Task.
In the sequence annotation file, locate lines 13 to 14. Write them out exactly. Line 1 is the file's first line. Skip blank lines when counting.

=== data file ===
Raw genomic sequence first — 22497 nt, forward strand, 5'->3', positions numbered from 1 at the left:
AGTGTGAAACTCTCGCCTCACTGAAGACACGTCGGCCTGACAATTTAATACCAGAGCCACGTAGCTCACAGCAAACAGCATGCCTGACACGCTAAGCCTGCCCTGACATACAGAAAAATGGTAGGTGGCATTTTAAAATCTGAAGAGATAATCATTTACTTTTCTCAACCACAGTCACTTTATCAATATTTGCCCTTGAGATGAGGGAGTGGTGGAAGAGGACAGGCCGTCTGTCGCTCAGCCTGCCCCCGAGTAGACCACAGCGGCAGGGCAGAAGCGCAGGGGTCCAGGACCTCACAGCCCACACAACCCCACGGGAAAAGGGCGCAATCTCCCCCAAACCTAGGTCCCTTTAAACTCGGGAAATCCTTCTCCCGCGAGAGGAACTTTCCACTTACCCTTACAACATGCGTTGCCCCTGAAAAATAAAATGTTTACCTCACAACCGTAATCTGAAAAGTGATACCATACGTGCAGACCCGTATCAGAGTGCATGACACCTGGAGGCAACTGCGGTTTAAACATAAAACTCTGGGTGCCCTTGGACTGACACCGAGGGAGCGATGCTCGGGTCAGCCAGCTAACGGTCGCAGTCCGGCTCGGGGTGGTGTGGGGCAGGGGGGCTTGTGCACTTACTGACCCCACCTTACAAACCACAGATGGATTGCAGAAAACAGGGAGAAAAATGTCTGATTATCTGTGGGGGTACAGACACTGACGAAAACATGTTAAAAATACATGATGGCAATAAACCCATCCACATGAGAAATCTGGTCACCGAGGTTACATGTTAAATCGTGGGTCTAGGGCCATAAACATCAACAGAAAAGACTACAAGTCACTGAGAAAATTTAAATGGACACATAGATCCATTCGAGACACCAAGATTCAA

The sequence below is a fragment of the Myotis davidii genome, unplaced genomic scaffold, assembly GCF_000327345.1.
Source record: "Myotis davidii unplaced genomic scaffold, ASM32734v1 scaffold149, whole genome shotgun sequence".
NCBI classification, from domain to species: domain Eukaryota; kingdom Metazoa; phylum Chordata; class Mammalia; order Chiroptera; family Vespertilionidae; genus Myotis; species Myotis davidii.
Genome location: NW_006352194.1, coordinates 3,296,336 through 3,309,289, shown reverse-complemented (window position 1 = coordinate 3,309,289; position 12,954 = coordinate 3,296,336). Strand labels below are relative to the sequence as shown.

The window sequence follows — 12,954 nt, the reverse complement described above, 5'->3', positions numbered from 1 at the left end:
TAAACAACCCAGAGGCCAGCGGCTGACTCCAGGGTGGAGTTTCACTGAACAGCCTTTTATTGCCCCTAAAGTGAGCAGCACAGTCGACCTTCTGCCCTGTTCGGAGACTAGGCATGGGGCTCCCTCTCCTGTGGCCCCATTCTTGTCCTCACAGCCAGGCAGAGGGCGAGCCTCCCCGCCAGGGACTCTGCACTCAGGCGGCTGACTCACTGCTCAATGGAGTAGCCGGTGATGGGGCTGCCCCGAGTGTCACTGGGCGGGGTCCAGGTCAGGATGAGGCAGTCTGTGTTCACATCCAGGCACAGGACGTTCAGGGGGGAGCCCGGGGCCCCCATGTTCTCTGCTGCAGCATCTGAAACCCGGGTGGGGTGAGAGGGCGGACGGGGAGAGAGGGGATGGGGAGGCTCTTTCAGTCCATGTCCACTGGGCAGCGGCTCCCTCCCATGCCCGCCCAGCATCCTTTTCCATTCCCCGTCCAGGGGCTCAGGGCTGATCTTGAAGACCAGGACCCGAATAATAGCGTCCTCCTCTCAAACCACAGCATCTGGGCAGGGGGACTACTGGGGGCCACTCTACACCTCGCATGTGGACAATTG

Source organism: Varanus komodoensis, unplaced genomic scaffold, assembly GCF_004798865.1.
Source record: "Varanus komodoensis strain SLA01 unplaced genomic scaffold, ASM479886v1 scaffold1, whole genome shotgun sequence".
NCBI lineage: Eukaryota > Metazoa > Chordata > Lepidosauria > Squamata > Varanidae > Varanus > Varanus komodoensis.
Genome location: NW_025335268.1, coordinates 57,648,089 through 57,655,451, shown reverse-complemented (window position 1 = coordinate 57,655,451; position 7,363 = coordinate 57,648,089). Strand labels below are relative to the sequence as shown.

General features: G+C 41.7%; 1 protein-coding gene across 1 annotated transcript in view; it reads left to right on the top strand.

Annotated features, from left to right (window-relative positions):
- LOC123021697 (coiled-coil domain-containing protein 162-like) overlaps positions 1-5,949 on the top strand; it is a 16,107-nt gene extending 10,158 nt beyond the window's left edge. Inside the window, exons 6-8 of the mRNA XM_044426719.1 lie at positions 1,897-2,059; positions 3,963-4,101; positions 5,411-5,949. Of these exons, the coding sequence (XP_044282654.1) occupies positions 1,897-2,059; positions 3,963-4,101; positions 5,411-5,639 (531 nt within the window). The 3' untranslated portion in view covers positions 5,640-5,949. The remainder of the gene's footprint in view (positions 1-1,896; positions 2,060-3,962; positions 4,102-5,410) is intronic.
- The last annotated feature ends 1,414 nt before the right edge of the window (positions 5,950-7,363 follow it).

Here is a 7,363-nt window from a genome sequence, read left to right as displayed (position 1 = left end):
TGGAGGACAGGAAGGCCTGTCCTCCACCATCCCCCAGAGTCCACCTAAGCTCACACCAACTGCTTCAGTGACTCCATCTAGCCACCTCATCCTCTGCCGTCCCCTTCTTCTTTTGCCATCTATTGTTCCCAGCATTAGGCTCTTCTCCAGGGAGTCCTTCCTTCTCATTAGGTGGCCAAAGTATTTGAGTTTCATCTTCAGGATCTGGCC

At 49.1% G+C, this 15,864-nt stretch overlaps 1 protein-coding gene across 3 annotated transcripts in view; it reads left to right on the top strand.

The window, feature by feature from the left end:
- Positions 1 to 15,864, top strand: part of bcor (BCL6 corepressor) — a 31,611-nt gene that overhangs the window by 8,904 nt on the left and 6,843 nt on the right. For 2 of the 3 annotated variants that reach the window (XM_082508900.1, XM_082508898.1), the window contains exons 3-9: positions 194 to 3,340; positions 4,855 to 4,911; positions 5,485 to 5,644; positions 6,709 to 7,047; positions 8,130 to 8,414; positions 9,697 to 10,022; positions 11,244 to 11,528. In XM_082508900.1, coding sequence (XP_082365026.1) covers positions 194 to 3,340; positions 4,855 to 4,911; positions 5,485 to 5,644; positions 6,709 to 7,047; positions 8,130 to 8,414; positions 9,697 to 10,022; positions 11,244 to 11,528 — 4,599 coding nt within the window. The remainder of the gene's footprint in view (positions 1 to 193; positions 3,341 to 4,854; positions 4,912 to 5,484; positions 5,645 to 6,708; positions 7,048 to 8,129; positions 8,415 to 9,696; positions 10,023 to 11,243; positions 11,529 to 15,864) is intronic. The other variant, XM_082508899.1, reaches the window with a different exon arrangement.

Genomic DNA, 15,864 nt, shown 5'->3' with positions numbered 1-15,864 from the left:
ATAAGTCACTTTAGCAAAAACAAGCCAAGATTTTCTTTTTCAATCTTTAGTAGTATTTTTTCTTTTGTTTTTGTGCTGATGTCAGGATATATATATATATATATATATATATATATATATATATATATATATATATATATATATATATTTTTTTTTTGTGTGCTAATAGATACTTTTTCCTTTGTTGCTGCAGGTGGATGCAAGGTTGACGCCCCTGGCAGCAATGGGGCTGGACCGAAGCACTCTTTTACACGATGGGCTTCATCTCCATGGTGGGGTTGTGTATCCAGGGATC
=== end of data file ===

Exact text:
General features: G+C 41.7%; 1 protein-coding gene across 1 annotated transcript in view; it reads left to right on the top strand.

Annotated features, from left to right (window-relative positions):